Govt downplays sale of Medicare card data on dark web

But refers matter to AFP.

The federal government minister in charge of Australia’s Medicare program has sought to downplay security concerns around Medicare card data being stolen and sold online.

The Guardian this morning revealed that personal Medicare details were on offer for less than $30 each on a dark web site known for trading illegal products.

It reported that the trader was able to access the data “on request” by exploiting a vulnerability on a government system.

The so-called “Medicare Machine” asks for 0.0089 bitcoin – or around A$29 – per record, and has reportedly sold around 75 individual records so far.

iTnews has confirmed the legitimacy of the Guardian report.

The data is of interest to criminals who could use it to defraud the government of Medicare rebates, or use the card data as part of 100 ID point checks.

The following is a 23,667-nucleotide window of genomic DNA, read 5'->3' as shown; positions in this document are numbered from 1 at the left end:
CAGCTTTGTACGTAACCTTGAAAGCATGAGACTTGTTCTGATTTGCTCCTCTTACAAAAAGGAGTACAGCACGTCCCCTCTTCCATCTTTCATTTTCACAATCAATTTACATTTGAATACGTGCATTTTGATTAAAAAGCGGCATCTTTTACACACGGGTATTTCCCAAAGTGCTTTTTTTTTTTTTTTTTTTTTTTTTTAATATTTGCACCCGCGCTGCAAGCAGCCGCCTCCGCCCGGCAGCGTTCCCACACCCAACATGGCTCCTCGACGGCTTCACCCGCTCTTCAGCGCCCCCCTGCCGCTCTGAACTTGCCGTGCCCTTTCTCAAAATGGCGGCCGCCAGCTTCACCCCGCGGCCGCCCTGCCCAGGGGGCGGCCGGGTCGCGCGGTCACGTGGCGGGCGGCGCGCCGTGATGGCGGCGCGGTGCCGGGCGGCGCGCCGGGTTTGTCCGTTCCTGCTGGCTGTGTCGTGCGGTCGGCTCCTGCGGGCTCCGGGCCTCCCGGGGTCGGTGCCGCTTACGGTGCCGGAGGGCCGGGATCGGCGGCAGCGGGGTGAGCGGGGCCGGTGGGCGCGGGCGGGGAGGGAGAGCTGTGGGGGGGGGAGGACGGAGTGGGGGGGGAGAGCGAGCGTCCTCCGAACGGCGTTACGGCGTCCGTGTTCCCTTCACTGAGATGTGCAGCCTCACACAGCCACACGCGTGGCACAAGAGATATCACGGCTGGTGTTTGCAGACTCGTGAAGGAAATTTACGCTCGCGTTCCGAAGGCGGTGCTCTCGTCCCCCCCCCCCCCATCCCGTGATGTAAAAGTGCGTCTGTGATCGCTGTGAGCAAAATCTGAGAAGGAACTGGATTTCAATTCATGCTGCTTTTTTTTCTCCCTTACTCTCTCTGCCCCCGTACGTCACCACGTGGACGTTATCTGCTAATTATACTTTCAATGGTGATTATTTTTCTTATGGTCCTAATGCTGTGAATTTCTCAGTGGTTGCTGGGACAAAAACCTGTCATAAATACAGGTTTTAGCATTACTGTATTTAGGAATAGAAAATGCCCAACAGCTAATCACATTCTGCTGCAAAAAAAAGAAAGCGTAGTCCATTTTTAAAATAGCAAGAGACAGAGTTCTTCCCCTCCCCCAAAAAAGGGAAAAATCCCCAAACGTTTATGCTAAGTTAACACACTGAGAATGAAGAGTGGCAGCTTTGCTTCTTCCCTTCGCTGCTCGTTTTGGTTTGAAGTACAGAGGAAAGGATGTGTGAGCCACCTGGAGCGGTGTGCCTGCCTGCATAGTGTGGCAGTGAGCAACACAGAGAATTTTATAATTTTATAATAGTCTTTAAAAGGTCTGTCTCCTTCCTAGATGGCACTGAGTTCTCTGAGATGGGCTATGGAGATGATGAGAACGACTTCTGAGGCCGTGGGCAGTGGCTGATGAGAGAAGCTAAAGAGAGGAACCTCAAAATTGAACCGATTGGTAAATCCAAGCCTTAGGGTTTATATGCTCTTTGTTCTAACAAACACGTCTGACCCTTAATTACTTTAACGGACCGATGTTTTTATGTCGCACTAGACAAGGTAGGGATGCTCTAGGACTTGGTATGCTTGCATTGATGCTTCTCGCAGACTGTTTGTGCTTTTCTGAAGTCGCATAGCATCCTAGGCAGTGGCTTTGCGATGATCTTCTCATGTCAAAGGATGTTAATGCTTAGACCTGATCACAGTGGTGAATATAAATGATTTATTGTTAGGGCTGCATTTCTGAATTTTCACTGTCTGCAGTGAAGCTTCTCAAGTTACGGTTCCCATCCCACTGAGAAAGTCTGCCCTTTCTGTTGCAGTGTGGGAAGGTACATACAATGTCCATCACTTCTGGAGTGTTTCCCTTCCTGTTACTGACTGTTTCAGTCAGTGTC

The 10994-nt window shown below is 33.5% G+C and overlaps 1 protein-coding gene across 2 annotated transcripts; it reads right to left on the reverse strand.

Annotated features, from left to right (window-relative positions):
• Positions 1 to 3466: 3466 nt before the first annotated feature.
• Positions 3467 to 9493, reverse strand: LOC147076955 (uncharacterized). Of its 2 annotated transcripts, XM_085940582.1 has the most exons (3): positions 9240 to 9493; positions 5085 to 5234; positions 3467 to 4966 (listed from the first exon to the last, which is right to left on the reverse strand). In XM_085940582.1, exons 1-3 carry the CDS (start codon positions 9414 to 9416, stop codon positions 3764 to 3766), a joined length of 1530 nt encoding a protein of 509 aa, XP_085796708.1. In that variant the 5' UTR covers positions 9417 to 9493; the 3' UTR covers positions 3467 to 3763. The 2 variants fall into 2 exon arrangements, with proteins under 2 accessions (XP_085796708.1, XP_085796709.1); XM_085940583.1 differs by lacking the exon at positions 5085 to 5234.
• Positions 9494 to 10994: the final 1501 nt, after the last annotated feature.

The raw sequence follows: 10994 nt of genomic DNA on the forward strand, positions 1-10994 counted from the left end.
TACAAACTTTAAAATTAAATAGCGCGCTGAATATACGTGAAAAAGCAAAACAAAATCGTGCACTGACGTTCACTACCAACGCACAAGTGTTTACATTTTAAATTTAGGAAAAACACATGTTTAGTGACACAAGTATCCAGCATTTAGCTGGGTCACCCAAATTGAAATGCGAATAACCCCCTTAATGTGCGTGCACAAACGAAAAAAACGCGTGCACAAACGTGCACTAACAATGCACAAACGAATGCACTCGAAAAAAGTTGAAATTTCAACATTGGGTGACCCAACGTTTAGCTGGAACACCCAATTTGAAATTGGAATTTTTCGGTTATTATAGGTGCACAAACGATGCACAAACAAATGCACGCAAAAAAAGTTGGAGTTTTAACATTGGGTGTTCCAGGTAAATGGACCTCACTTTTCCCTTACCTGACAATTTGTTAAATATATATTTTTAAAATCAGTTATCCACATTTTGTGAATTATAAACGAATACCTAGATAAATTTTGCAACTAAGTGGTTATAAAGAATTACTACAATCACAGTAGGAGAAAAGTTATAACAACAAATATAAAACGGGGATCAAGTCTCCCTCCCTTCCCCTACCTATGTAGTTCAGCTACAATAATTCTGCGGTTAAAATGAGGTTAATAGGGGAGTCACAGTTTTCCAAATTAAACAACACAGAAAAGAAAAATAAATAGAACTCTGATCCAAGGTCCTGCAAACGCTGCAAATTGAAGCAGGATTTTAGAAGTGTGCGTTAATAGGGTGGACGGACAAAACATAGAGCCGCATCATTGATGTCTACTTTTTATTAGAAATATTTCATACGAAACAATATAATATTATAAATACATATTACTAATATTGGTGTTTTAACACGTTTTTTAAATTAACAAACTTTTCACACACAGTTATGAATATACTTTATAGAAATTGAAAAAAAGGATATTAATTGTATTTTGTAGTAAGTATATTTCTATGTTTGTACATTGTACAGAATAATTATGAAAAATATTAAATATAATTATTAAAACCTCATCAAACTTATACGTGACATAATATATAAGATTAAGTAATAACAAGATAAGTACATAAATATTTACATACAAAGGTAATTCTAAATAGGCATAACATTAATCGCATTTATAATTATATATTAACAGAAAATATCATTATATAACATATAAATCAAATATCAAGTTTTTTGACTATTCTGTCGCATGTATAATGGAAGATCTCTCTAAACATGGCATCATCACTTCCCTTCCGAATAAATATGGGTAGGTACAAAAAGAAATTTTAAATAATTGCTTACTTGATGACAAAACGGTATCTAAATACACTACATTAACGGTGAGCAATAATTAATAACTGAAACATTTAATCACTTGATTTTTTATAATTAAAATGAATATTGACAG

But Human Services minister Alan Tudge downplayed the privacy breach, pointing out that health record details were not accessible.

“The only information claimed to be supplied was the Medicare card number,” Tudge said in a statement.

The department has regardless referred the matter to the Australian Federal Police.

Tudge did not comment further on the specific claims, saying only that the government was committed to cyber security as a priority and investigation on dark web activities occured continually.

In contrast, assistant minister to the treasurer, Michael Sukkar, told Sky News this morning the report was “extremely concerning”,

“We take extraordinarily seriously the data that we hold … in order to service

View the Original article